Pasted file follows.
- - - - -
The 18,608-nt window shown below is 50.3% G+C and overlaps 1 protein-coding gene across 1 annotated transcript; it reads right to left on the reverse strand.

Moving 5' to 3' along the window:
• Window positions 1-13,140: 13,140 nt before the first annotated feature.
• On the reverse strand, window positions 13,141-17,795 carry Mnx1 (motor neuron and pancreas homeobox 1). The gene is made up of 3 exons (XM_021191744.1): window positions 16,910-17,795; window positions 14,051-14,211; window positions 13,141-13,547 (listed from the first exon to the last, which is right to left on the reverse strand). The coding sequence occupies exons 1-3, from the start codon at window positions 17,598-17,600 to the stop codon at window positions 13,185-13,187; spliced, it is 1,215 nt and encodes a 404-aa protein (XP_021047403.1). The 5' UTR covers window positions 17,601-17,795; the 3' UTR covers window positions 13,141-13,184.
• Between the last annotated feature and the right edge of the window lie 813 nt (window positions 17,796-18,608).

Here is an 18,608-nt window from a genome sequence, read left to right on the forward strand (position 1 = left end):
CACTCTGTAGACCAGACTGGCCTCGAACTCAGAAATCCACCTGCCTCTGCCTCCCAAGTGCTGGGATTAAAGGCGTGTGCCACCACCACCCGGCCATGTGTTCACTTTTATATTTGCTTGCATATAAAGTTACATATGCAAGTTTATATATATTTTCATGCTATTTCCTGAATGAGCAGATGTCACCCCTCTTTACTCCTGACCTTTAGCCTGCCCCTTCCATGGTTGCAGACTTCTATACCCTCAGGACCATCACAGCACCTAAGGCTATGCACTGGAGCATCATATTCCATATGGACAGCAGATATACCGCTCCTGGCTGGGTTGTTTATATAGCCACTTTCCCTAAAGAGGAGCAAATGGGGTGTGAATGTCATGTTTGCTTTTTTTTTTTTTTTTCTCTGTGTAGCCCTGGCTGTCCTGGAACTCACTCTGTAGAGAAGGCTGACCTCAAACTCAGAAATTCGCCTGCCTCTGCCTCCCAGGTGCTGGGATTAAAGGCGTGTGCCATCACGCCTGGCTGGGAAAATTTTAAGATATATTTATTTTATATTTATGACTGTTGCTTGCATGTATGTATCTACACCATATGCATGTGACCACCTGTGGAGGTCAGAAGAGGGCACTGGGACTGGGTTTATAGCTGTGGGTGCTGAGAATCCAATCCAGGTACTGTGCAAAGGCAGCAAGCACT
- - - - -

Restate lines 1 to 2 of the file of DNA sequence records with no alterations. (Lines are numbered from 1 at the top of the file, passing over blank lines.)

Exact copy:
The 18,608-nt window shown below is 50.3% G+C and overlaps 1 protein-coding gene across 1 annotated transcript; it reads right to left on the reverse strand.

Moving 5' to 3' along the window: